In honor of the upcoming movie release of C.S. Lewis' classic, The Lion, the Witch and the Wardrobe, I sat down with my youngest girls, E and S, last night to read them the book that inspired it all.
"Once there were four children whose names were Peter, Susan, Edmund and Lucy. This story is about something that happened to them when they were sent away from London during the war because of the air-raids."
So begins C.S. Lewis' fantastical tale. Not the most memorable opening in a children's book. Yet, the silence that descended on the girls as I read chapter one was undeniable. Even the ticking of the Winnie-the-Pooh clock on S's nightstand seemed intrusive.
What hooked my girls so early on? I couldn't depend on them to articulate the reasons. An "I liked it, that's why" was the best I could expect, given their ages. And besides, the lights were out, and it was way past bedtime.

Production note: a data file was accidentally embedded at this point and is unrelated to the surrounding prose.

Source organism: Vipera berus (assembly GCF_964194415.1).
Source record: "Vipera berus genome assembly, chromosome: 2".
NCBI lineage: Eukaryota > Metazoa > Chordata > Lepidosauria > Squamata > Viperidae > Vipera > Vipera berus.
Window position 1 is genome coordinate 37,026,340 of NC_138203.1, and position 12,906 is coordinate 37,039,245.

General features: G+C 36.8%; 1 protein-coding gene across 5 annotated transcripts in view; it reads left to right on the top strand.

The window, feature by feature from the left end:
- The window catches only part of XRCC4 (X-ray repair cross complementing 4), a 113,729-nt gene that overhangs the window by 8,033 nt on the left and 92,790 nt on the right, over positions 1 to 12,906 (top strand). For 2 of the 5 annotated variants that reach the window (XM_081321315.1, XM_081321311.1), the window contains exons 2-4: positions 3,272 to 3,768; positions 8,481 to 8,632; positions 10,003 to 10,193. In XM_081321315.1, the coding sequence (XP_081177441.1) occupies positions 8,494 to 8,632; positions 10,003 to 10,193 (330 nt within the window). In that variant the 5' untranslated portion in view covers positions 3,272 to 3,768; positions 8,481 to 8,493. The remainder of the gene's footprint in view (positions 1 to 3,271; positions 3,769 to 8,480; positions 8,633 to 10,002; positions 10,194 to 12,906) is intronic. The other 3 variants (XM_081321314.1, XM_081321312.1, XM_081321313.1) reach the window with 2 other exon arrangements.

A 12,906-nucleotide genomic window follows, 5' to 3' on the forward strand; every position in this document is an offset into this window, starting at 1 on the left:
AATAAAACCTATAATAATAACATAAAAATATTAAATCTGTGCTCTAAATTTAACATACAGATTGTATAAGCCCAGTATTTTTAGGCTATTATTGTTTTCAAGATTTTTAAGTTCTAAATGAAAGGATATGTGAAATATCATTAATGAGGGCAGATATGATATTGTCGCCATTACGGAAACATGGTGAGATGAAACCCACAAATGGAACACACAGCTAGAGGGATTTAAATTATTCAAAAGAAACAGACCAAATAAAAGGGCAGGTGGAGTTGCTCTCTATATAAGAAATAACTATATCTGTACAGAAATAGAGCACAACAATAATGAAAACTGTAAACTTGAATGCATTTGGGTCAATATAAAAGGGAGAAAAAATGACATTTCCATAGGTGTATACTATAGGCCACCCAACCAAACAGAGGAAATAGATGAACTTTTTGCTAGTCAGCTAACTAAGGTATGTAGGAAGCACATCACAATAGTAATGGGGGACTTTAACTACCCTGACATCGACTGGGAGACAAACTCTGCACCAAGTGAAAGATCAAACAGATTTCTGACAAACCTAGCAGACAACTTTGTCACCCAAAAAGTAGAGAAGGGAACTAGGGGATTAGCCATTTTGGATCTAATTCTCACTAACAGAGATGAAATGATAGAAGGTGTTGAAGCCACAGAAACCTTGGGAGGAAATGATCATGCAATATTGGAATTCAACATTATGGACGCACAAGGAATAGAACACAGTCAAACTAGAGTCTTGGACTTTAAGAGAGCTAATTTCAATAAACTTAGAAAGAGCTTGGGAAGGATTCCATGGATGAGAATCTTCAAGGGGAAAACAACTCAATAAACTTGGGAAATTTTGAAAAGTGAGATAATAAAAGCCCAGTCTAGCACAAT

My guess is that they empathized with Peter, Susan, Edmund and Lucy because they were living away from home when something "happened to them." I suspect my girls were drawn to the reassuring, story-telling point of view of the omniscient narrator. And I wonder if they heard the promise of intrigue and adventure woven so seamlessly into the opening pages of the story.
By the end of page one, for example, we learn Lucy was "a little afraid" of the old Professor, despite her siblings' willingness to accept him. By the top of page three, we read that from Lucy's point of view the Professor's house is filled with "long passages and rows of doors leading into empty rooms" that leave her feeling "a bit creepy."
And then there's the wonderful tension Lewis builds. There's no denying the skillful way he contrasts Lucy's unease with her sister's and brothers' welcoming attitudes. "This is going to be perfectly splendid," Peter says of their new home."I think he's an old dear," Susan says of their host.
Lewis' novel is a first read for me. Like my girls, I was hooked before the end of page one. (So much so that I plan to steal into the girl's room tonight after they've gone to sleep so I can secretly read ahead. And analyze more about what's working and why.)
Note to self:
Remember to read aloud more often, especially those authors I admire most.